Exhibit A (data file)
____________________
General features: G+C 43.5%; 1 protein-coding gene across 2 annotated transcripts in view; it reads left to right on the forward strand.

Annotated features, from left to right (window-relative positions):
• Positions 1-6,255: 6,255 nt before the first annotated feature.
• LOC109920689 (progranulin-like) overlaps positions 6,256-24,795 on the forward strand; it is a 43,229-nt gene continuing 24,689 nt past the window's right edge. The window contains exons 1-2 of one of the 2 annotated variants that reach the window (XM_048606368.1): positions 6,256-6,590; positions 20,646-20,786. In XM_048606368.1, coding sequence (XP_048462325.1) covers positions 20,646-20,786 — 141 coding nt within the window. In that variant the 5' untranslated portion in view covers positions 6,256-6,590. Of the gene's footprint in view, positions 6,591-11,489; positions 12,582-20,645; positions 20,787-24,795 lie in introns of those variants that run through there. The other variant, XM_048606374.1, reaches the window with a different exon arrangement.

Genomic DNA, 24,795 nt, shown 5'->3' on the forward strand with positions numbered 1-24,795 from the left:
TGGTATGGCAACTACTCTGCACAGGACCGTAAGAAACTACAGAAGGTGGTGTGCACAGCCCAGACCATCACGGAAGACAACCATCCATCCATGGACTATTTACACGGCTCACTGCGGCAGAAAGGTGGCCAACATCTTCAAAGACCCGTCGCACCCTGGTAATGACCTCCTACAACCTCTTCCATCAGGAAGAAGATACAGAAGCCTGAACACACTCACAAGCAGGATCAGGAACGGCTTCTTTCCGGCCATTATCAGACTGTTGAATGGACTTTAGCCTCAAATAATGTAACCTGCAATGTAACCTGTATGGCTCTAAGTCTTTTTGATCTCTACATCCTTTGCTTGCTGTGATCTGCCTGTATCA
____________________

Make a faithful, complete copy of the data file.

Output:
General features: G+C 43.5%; 1 protein-coding gene across 2 annotated transcripts in view; it reads left to right on the forward strand.

Annotated features, from left to right (window-relative positions):
• Positions 1-6,255: 6,255 nt before the first annotated feature.
• LOC109920689 (progranulin-like) overlaps positions 6,256-24,795 on the forward strand; it is a 43,229-nt gene continuing 24,689 nt past the window's right edge. The window contains exons 1-2 of one of the 2 annotated variants that reach the window (XM_048606368.1): positions 6,256-6,590; positions 20,646-20,786. In XM_048606368.1, coding sequence (XP_048462325.1) covers positions 20,646-20,786 — 141 coding nt within the window. In that variant the 5' untranslated portion in view covers positions 6,256-6,590. Of the gene's footprint in view, positions 6,591-11,489; positions 12,582-20,645; positions 20,787-24,795 lie in introns of those variants that run through there. The other variant, XM_048606374.1, reaches the window with a different exon arrangement.

Genomic DNA, 24,795 nt, shown 5'->3' on the forward strand with positions numbered 1-24,795 from the left:
TGGTATGGCAACTACTCTGCACAGGACCGTAAGAAACTACAGAAGGTGGTGTGCACAGCCCAGACCATCACGGAAGACAACCATCCATCCATGGACTATTTACACGGCTCACTGCGGCAGAAAGGTGGCCAACATCTTCAAAGACCCGTCGCACCCTGGTAATGACCTCCTACAACCTCTTCCATCAGGAAGAAGATACAGAAGCCTGAACACACTCACAAGCAGGATCAGGAACGGCTTCTTTCCGGCCATTATCAGACTGTTGAATGGACTTTAGCCTCAAATAATGTAACCTGCAATGTAACCTGTATGGCTCTAAGTCTTTTTGATCTCTACATCCTTTGCTTGCTGTGATCTGCCTGTATCA